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Manchester Astronomical Society
Established 1903
 
 

Manastro Journal for February

Manchester University have kindly provided a new room for us to meet on a Thursday 7-9pm whilst the Godlee Observatory building is under reconstruction. We will be holding our meeting in the Blackett Lecture Theatre, Schuster Building, Brunswick Park, University of Manchester Main Campus (between Oxford Road & Upper Brook Street).

Members that have provided their car reg number ONLY - please use the University car park just off Dover Street.

In the Sky for the next few weeks (images taken at 10pm on 15th February)

North

North

East

East

South

South

West

West

The Moon

New Moon on 9th

1st Quarter on the 16th

Full Moon on 24th

3rd Quarter on the 2nd

The full moon in February will be a 'Super Moon' (when the Full Moon or New Moon occurs near the Moon's closest approach to Earth, its perigee).

Planet of the month: Jupiter

Diameter: 142984 km 11.21 Earths
Mass: 317.8 Earths
Density: 1.24 g/cc (water=1)
Gravity: 2.53 G
Rotation Period: 0.41 days 0d 09h 55m

Jupiter

© Alan Beech

On 15th Feb, the Moon and Jupiter will make a close approach, passing within 2°53' of each other. The Moon will be 6 days old.

From Manchester, the pair will become visible at around 17:39 (GMT), 49° above the southern horizon, as dusk fades to darkness. They will then sink towards the horizon, setting at 00:14. The Moon will be at mag -11.6; and Jupiter will be at mag -2.3. Both objects will lie in the constellation Aries.

Constellation of the Month: Monoceros (shown 15th February 22:00)

Monoceros

Monoceros constellation lies in the northern sky, on the celestial equator. Its name means “unicorn” in Latin. Monoceros was introduced by the Dutch astronomer and cartographer Petrus Plancius from the observations of Dutch navigators in the 17th century. The constellation represents the mythical single-horned, horse-like creature.

Monoceros is a relatively faint constellation, containing only a few fourth magnitude stars, but it is nevertheless home to several notable stars: the famous variables S Monocerotis, R Monocerotis, and V838 Monocerotis, Plaskett’s Star, which is one of the most massive binary stars known, and the triple star Beta Monocerotis.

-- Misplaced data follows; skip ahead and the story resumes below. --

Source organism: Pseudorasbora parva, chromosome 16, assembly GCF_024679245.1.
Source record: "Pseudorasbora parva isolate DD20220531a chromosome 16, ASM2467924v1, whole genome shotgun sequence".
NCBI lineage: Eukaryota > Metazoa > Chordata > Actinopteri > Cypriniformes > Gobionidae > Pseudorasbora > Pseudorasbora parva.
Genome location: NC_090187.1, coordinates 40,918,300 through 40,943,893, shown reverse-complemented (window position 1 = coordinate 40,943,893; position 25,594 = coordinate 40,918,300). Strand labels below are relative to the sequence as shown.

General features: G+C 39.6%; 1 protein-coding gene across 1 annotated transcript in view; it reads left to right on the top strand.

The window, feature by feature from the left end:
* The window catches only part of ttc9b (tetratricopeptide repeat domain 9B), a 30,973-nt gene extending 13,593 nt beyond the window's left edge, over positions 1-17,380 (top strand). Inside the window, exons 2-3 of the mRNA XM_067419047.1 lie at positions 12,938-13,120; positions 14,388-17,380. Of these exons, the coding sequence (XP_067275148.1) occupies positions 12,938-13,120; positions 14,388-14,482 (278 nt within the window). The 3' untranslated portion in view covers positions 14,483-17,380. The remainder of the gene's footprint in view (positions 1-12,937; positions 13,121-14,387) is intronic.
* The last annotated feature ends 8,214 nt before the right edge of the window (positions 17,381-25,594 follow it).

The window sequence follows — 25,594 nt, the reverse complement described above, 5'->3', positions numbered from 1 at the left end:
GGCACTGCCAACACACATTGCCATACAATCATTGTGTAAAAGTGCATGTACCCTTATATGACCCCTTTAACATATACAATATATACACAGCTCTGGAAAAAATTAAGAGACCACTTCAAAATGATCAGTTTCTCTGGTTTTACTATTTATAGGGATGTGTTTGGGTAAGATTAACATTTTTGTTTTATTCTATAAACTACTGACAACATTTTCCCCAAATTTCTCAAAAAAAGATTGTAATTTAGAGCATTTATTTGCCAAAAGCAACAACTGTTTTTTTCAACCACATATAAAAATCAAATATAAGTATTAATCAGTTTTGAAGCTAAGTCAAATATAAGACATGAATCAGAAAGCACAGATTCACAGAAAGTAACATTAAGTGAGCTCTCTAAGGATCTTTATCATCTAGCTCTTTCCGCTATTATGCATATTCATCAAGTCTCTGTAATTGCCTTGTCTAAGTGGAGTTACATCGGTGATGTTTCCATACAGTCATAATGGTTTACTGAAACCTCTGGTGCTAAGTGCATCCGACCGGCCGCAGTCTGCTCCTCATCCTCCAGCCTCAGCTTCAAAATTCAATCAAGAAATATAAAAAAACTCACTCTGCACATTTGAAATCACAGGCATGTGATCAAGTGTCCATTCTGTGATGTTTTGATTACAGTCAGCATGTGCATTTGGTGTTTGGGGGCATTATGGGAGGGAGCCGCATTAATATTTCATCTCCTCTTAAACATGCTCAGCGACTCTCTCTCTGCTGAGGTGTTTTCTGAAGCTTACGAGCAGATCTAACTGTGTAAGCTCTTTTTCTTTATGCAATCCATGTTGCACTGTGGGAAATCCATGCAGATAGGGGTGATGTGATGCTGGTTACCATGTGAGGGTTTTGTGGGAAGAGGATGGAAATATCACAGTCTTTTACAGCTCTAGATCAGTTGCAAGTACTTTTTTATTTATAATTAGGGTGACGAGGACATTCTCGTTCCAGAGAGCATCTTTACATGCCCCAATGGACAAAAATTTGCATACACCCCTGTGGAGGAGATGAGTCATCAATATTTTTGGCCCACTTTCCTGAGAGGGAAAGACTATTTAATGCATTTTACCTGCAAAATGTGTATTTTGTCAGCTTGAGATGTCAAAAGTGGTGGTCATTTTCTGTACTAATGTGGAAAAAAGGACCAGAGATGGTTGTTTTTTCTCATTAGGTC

Monoceros also contains several interesting deep sky objects: the open cluster Messier 50 (NGC 2323), the Rosette Nebula, the Christmas Tree Cluster, the Cone Nebula, and Hubble’s Variable Nebula, among others.

Monoceros is the 35th constellation in size, occupying an area of 482 square degrees. It is located in the second quadrant of the northern hemisphere (NQ2) and can be seen at latitudes between +75° and -90°. The neighboring constellations are Canis Major, Canis Minor, Gemini, Hydra, Lepus, Orion and Puppis.

Rosette Nebula

Rosette Nebula © Dave Garside

Meteor Showers this month

There are no notable meteor showers during February

MAS Society & MAS Facebook members' recent images

Here is a selection of some of the recent images from our members, there are far mor excellent pictures on our Facebook page & in the images section of this website, check them out.

California Nebula

California Nebula © Phil Masding - 19/01/24

Horsehead

Horsehead Nebula © Martyn Jones - 17/01/24

NGC281

NGC281 © Dave Garside - 07/01/24

Orion Nebula

Orion Nebula © Sonia Turkington 15/01/24

 

 

 

 
 
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